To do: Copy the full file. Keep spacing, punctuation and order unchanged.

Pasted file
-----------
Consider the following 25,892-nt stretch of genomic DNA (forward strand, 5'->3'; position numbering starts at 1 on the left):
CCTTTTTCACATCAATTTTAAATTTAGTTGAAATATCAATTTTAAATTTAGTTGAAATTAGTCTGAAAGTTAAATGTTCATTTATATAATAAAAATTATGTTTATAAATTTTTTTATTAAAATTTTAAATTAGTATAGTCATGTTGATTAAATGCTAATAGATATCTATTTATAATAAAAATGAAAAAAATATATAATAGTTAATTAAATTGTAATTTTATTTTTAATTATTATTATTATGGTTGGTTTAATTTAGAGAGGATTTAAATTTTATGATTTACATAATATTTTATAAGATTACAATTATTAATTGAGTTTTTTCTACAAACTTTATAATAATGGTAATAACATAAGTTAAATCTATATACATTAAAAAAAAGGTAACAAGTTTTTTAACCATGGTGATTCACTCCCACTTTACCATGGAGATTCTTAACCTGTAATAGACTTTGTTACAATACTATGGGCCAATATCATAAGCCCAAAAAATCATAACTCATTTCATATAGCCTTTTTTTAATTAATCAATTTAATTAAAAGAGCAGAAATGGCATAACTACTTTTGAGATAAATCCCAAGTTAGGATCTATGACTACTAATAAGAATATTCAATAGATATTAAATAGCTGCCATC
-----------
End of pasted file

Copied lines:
Consider the following 25,892-nt stretch of genomic DNA (forward strand, 5'->3'; position numbering starts at 1 on the left):
CCTTTTTCACATCAATTTTAAATTTAGTTGAAATATCAATTTTAAATTTAGTTGAAATTAGTCTGAAAGTTAAATGTTCATTTATATAATAAAAATTATGTTTATAAATTTTTTTATTAAAATTTTAAATTAGTATAGTCATGTTGATTAAATGCTAATAGATATCTATTTATAATAAAAATGAAAAAAATATATAATAGTTAATTAAATTGTAATTTTATTTTTAATTATTATTATTATGGTTGGTTTAATTTAGAGAGGATTTAAATTTTATGATTTACATAATATTTTATAAGATTACAATTATTAATTGAGTTTTTTCTACAAACTTTATAATAATGGTAATAACATAAGTTAAATCTATATACATTAAAAAAAAGGTAACAAGTTTTTTAACCATGGTGATTCACTCCCACTTTACCATGGAGATTCTTAACCTGTAATAGACTTTGTTACAATACTATGGGCCAATATCATAAGCCCAAAAAATCATAACTCATTTCATATAGCCTTTTTTTAATTAATCAATTTAATTAAAAGAGCAGAAATGGCATAACTACTTTTGAGATAAATCCCAAGTTAGGATCTATGACTACTAATAAGAATATTCAATAGATATTAAATAGCTGCCATC